Humanize From Discovery Institute's Center on Human Exceptionalism

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Robert J. Marks II and Zoltan Istvan on the Promise — or Threat — of Artificial Intelligence

In this episode of Humanize, Wesley focuses on AI — artificial intelligence. Are we on the verge of an era if incalculable human progress because of the power of AI? Or are we threatened with being made obsolete and perhaps extinguished in an age of intelligent machines? Or, perhaps, a combination of both? The program features two experts who have different perspectives on these issues. Dr. Robert J Marks II is an AI enthusiast. An electrical engineer, Marks is the Distinguished Professor of Engineering in the Department of Electrical and Computer Engineering at Baylor University. His research supporters include NASA, the Jet Propulsion Laboratory, the National Institutes of Health, the Army Research Lab, and the Office of Naval Research. He has consulted for Microsoft, and

Thomas Linzey on the Nature Rights Movement

Most people support responsible environmental policies but may be unaware of how radical the leading edge of the movement has become as an increasing number of activists support granting personhood rights to nature. Is nature rights a subversive threat to human exceptionalism and our thriving or is it the next necessary step in society’s moral growth and key to preventing a catastrophic environmental collapse as its adherents claim? Let’s find out. Wesley’s guest is one of the primary founders of the nature rights approach. Thomas Alan Linzey, serves as Senior Legal Counsel for the Center for Democratic and Environmental Rights, an organization committed to globally advancing the legal rights of nature and environmental rights. He is the co-founder of the Community

Mark Davis Pickup on Living with Intense Suffering and Experiencing a Miraculous Healing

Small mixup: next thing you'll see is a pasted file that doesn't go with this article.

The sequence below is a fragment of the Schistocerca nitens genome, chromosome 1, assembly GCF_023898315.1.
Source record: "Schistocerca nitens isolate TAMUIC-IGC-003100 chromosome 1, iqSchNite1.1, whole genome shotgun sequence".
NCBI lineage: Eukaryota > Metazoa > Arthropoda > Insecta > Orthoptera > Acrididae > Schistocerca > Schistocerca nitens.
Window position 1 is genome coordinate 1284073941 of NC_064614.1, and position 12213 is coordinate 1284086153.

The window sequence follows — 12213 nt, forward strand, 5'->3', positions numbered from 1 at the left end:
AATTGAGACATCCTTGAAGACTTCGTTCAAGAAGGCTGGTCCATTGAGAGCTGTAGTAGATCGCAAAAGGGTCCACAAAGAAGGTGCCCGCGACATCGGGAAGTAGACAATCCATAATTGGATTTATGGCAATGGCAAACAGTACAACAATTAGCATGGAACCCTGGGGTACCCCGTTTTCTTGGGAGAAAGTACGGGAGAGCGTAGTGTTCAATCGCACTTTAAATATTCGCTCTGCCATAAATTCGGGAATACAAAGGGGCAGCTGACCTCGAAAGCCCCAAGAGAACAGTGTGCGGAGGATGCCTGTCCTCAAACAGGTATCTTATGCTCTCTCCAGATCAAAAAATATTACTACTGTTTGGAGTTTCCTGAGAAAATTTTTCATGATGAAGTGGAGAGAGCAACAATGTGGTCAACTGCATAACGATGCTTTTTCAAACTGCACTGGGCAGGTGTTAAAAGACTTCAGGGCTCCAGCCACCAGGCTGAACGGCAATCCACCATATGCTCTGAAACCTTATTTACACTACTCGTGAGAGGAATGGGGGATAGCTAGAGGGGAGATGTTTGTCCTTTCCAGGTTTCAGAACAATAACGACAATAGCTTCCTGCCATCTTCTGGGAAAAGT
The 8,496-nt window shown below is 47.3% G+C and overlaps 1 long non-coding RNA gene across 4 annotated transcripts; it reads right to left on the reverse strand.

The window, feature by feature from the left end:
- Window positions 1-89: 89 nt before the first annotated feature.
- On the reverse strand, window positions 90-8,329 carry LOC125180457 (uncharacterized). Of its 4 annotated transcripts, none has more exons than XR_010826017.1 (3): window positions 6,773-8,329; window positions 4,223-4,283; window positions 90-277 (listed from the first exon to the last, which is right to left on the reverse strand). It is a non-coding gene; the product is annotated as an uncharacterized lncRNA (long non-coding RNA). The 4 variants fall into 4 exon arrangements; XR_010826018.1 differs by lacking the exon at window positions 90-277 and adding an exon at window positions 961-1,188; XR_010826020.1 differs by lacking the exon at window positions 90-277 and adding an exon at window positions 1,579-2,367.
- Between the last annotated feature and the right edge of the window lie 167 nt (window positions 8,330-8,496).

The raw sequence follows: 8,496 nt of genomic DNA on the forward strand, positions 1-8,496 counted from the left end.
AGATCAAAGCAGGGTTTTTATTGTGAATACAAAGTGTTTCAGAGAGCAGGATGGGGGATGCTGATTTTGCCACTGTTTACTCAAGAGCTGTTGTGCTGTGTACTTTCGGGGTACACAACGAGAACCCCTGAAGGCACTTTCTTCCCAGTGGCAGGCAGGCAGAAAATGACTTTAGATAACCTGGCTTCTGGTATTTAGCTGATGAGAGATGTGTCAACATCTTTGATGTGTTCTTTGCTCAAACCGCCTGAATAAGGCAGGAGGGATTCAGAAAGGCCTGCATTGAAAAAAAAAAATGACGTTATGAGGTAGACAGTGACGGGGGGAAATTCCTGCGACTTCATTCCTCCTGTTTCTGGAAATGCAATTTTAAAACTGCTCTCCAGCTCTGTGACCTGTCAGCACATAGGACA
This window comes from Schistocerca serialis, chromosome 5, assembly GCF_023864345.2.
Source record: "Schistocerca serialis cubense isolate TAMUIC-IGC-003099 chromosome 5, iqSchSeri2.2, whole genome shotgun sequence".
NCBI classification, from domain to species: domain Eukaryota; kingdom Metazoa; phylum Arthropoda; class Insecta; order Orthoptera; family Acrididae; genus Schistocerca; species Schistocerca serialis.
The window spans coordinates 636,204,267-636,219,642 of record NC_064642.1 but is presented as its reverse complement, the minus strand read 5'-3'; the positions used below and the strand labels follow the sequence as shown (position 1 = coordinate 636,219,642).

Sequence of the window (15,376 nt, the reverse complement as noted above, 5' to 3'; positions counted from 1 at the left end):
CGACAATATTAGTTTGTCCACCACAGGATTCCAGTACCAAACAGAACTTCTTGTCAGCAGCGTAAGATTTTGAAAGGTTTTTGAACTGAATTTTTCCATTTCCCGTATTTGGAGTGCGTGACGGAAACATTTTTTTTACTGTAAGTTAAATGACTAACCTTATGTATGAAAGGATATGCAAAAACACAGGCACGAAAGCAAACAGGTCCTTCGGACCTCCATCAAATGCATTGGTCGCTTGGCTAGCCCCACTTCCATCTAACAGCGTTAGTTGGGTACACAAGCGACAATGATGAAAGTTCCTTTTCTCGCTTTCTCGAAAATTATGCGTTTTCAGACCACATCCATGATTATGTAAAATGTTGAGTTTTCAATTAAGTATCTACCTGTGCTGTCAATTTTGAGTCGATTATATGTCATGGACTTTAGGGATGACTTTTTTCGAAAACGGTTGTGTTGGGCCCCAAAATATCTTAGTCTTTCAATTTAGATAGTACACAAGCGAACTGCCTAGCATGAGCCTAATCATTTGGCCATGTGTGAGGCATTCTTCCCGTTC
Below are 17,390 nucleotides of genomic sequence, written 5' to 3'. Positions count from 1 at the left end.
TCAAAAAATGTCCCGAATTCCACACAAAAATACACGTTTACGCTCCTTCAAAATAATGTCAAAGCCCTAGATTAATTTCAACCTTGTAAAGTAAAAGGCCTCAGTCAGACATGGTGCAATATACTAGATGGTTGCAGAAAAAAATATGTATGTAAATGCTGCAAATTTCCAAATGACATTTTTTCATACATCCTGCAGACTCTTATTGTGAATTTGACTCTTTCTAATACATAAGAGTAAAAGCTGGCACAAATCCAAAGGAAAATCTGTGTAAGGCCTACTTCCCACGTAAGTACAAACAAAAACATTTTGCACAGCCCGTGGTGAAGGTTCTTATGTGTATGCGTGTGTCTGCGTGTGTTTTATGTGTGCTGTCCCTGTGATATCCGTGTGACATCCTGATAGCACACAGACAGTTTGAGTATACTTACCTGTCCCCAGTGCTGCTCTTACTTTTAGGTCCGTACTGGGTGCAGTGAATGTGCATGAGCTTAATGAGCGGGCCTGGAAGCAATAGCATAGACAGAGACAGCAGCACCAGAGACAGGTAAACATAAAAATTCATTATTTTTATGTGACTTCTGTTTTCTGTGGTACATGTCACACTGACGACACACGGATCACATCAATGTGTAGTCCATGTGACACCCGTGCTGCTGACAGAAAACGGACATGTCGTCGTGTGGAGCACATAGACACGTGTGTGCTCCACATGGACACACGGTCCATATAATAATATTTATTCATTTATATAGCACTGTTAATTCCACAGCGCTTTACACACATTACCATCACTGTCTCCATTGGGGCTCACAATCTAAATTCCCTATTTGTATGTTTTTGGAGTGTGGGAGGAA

We live in a time in which eliminating suffering is considered by many to be society’s ultimate purpose. Too often, this leads to policies that eliminate suffering by eliminating the sufferer. Still, for those not experiencing intense pain or anguish, arguing for improved care instead of increased access to assisted suicide or euthanasia can seem like a blithe platitude. “If you were really suffering,” I have heard repeatedly in my more than thirty years involved with these issues, “you would sing a different tune.” Perhaps. But many people who suffer intensely sing from the same songbook. One, is my good friend and guest for this episode of Humanize, Mark Pickup. Pickup has experienced the intense terror and anguish caused by disabling and progressive multiple sclerosis

Dr. Charles Camosy on Current Trends in Bioethics

To say the least, bioethics is controversial. Many in the mainstream movement reject the sanctity and equal dignity of human life around issues such as abortion, assisted suicide, and biotechnology. But there is a robust pushback against such approaches—a human dignity bioethics, if you will—that promotes medical ethics and public health policies that align with the “do no harm” ethic of the Hippocratic Oath. The differences in these approaches impact our very understanding about the meaning and importance of human life. How do these distinctions play are among the most important and contentious controversies of the day. To get a handle on the current bioethics landscape, Wesley interviewed one of the most impressive and energetic defenders of human exceptionalism in

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